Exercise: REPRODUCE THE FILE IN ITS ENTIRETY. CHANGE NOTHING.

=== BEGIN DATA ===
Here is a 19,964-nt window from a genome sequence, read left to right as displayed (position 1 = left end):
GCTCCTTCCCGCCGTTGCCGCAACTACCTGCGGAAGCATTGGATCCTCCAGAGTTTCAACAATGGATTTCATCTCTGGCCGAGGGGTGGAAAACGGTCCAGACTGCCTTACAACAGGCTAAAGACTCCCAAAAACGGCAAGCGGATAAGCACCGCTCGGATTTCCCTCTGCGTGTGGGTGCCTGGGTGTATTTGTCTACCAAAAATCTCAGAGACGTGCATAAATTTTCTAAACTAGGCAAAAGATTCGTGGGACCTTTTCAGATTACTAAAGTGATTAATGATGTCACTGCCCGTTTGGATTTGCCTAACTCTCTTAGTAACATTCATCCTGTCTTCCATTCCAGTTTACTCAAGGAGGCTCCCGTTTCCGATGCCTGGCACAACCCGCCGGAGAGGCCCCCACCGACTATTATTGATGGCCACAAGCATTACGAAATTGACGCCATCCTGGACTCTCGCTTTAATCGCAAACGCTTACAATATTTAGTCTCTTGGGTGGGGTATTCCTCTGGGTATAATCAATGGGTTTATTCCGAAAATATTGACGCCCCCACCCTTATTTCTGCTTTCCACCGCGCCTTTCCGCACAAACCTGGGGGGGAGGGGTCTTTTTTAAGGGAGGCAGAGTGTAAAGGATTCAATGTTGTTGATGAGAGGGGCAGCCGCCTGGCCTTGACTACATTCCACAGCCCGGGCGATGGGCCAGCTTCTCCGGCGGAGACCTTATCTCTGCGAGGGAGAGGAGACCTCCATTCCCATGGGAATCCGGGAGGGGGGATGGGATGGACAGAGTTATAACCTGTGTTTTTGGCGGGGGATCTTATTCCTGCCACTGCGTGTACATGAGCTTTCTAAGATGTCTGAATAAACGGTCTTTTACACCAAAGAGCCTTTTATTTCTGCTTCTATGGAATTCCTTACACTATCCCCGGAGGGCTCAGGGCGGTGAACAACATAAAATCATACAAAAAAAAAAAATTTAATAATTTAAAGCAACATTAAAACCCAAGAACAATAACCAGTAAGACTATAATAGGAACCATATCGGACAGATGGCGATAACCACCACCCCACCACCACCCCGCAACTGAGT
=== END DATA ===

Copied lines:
Here is a 19,964-nt window from a genome sequence, read left to right as displayed (position 1 = left end):
GCTCCTTCCCGCCGTTGCCGCAACTACCTGCGGAAGCATTGGATCCTCCAGAGTTTCAACAATGGATTTCATCTCTGGCCGAGGGGTGGAAAACGGTCCAGACTGCCTTACAACAGGCTAAAGACTCCCAAAAACGGCAAGCGGATAAGCACCGCTCGGATTTCCCTCTGCGTGTGGGTGCCTGGGTGTATTTGTCTACCAAAAATCTCAGAGACGTGCATAAATTTTCTAAACTAGGCAAAAGATTCGTGGGACCTTTTCAGATTACTAAAGTGATTAATGATGTCACTGCCCGTTTGGATTTGCCTAACTCTCTTAGTAACATTCATCCTGTCTTCCATTCCAGTTTACTCAAGGAGGCTCCCGTTTCCGATGCCTGGCACAACCCGCCGGAGAGGCCCCCACCGACTATTATTGATGGCCACAAGCATTACGAAATTGACGCCATCCTGGACTCTCGCTTTAATCGCAAACGCTTACAATATTTAGTCTCTTGGGTGGGGTATTCCTCTGGGTATAATCAATGGGTTTATTCCGAAAATATTGACGCCCCCACCCTTATTTCTGCTTTCCACCGCGCCTTTCCGCACAAACCTGGGGGGGAGGGGTCTTTTTTAAGGGAGGCAGAGTGTAAAGGATTCAATGTTGTTGATGAGAGGGGCAGCCGCCTGGCCTTGACTACATTCCACAGCCCGGGCGATGGGCCAGCTTCTCCGGCGGAGACCTTATCTCTGCGAGGGAGAGGAGACCTCCATTCCCATGGGAATCCGGGAGGGGGGATGGGATGGACAGAGTTATAACCTGTGTTTTTGGCGGGGGATCTTATTCCTGCCACTGCGTGTACATGAGCTTTCTAAGATGTCTGAATAAACGGTCTTTTACACCAAAGAGCCTTTTATTTCTGCTTCTATGGAATTCCTTACACTATCCCCGGAGGGCTCAGGGCGGTGAACAACATAAAATCATACAAAAAAAAAAAATTTAATAATTTAAAGCAACATTAAAACCCAAGAACAATAACCAGTAAGACTATAATAGGAACCATATCGGACAGATGGCGATAACCACCACCCCACCACCACCCCGCAACTGAGT